kalamazoo institute of arts

Filmmaker Tom Ludwig
Tom Ludwig

This summer, the Kalamazoo Institute of Arts is showing movies by local and regional filmmakers. Tom Ludwig will show some of his short films on Thursday, June 9th. Chicago filmmaker Chris Hefner’s movie The Poisoner will screen on July 14th. Both films start at 6:30 p.m.


Courtesy KIA

About five years ago, the Kalamazoo Institute of Arts took on an ambitious goal: to create a tour within the museum that was accessible to those who are visually impaired. This was tricky for a number of reasons. The most pressing issue was that the KIA specializes in visual art. So how do you take an visual medium, and bring it alive for someone who can’t see it? KIA docents Frank Wolf and Tracy Klinesteker will give a talk on March 22nd explaining how the museum did it.


Back in August, the Kalamazoo Institute of Arts brought in "Common Ground," a joint exhibit from art museums in Kalamazoo, Muskegon and Flint featuring centuries of African-American art. On February 4th -- almost six months later -- the KIA is putting on a new event, called “Common Threads," where activists, musicians and poets will gather together to perform a kind of “call and response” to the “Common Ground” exhibit and explore how its themes still resonate today.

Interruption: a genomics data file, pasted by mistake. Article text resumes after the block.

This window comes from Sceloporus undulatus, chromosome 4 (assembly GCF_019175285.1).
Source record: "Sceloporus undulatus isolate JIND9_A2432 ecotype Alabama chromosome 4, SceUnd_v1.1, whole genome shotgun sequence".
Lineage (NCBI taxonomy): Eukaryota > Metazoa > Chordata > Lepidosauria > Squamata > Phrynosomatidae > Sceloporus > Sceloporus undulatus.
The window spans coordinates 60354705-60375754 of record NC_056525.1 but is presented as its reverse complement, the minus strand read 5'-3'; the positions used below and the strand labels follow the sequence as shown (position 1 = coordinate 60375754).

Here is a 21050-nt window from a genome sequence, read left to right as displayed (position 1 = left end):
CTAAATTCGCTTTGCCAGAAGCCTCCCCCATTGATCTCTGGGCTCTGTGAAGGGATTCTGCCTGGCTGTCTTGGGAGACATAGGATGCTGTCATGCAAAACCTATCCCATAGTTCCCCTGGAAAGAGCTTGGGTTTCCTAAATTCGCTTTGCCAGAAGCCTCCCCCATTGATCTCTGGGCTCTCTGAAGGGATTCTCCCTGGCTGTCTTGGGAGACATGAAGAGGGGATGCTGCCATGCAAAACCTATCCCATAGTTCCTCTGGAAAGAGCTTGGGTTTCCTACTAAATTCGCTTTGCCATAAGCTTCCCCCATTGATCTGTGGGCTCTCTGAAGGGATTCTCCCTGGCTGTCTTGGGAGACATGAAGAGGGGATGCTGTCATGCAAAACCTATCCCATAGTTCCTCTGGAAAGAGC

James Marcellus Watkins, Victims, ca. 1986, oil on board. Collection of the Kalamazoo Institute of Arts;  Director's Choice Purchase Award, 1991 Kalamazoo Area Artist Show.
Kalamazoo Institute of Arts

Common Ground is a multi-city exhibit that shows African American art through the ages, stretching all the way back to the 19th century. Kalamazoo is the exhibit’s last stop in the state after showing in Flint and Muskegon.  The opening reception is August 21st at 5:30 p.m.


Courtesy Kalamazoo Institute of Arts

Seventy years ago, Nina Belle Ward was a big deal in Kalamazoo. Ward was one of the founders of the Kalamazoo Institute of Arts back in 1924, and she served as the museum’s first and only teacher for nearly two decades. But once Ward passed away in 1944, her works were spread out across the country. Now, with the help of one of Ward’s relatives, the KIA has reconstructed her legacy in a brand new exhibit, called "Rediscovering Nina Belle Ward."


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